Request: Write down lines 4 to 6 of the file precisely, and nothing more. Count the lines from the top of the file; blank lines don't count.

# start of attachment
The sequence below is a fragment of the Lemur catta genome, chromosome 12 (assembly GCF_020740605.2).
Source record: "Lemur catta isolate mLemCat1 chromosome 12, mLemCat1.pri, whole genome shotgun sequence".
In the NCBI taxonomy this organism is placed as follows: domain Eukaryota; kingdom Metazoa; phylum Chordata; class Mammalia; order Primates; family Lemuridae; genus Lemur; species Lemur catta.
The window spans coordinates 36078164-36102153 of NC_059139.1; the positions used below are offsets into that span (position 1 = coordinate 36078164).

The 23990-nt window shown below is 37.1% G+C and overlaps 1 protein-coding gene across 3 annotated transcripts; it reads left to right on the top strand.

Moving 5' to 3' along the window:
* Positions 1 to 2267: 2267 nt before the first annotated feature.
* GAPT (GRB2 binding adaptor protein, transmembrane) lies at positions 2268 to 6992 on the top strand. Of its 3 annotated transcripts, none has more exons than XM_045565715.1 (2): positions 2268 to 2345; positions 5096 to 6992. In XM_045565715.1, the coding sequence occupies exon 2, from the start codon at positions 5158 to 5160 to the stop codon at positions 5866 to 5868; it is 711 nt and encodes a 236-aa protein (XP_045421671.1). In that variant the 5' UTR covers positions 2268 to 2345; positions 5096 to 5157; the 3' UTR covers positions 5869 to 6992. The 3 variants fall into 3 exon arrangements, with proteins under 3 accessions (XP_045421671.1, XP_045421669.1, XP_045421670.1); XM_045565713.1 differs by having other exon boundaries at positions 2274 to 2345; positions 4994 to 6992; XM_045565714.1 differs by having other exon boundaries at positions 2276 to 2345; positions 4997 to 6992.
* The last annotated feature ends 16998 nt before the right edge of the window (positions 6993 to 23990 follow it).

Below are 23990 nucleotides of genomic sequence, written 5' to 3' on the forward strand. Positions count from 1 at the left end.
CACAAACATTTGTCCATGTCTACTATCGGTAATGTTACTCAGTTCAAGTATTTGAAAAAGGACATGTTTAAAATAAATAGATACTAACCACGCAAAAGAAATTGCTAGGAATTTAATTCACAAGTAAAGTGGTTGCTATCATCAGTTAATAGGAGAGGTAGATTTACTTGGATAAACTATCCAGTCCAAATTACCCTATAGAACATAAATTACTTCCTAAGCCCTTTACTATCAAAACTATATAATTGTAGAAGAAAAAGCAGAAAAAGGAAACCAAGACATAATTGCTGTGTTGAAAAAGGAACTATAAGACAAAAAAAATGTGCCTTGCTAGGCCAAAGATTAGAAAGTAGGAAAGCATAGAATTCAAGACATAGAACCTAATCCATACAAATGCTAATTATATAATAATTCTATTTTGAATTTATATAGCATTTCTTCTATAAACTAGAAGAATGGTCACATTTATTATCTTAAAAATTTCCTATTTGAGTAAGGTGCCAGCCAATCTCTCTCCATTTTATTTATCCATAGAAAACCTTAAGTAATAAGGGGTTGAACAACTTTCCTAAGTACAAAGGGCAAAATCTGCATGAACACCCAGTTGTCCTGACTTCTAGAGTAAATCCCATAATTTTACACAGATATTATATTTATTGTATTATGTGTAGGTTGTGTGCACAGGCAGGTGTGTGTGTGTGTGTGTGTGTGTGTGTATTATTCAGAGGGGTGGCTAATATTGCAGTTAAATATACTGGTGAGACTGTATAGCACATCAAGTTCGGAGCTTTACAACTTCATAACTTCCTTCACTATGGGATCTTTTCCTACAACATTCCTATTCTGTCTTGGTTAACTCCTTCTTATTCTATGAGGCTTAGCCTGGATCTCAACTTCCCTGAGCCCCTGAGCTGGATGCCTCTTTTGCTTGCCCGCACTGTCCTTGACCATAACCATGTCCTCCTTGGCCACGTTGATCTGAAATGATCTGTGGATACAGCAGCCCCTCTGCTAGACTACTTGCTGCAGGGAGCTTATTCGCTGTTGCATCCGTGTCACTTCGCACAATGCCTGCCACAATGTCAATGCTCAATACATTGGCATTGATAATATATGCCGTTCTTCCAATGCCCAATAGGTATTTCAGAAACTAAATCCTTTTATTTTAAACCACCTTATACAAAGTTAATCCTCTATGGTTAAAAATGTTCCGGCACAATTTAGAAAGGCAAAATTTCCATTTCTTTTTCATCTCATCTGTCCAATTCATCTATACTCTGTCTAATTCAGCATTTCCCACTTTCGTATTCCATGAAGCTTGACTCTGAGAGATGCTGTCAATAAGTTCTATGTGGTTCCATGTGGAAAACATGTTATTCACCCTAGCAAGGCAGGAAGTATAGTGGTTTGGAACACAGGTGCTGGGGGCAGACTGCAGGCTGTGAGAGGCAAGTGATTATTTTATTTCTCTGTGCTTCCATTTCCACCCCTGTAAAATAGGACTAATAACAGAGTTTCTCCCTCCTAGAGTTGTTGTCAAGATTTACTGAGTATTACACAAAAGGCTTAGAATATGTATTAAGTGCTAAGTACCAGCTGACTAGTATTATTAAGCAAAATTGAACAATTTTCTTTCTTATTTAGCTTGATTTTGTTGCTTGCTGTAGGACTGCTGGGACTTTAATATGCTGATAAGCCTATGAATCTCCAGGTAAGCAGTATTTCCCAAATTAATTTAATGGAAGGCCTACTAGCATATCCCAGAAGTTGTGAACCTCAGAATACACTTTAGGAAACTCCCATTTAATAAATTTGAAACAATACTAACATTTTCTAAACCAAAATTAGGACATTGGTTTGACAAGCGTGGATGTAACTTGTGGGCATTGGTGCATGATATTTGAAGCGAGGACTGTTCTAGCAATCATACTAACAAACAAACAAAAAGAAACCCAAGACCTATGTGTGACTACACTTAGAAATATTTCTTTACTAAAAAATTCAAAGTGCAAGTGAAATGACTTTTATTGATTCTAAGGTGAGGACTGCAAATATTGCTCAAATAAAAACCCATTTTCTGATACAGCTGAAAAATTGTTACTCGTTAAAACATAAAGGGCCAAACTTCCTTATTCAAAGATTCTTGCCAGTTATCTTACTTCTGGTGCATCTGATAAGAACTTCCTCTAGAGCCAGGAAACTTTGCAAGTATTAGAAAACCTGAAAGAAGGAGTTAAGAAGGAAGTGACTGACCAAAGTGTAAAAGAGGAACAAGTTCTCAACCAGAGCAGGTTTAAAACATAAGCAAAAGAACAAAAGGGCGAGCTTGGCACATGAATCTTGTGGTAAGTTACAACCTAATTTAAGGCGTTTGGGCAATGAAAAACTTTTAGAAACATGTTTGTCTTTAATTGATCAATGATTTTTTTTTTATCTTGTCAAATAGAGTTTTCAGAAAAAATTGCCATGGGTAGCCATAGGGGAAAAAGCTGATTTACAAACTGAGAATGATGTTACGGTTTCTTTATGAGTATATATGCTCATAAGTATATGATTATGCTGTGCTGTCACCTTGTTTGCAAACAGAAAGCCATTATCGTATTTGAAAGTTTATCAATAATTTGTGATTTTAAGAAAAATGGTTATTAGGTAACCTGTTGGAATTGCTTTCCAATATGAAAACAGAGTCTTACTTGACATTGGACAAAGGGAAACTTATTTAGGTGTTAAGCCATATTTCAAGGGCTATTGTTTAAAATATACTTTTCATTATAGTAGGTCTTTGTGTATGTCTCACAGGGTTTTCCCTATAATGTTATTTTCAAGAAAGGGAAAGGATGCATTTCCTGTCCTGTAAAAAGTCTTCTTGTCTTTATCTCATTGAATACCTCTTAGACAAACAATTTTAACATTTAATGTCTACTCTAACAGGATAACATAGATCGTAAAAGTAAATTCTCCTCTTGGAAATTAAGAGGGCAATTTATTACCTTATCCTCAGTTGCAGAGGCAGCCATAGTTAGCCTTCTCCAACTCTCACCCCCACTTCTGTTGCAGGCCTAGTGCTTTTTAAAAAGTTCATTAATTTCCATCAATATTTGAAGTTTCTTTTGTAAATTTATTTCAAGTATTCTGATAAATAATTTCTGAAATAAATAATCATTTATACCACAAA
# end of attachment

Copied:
The window spans coordinates 36078164-36102153 of NC_059139.1; the positions used below are offsets into that span (position 1 = coordinate 36078164).

The 23990-nt window shown below is 37.1% G+C and overlaps 1 protein-coding gene across 3 annotated transcripts; it reads left to right on the top strand.

Moving 5' to 3' along the window: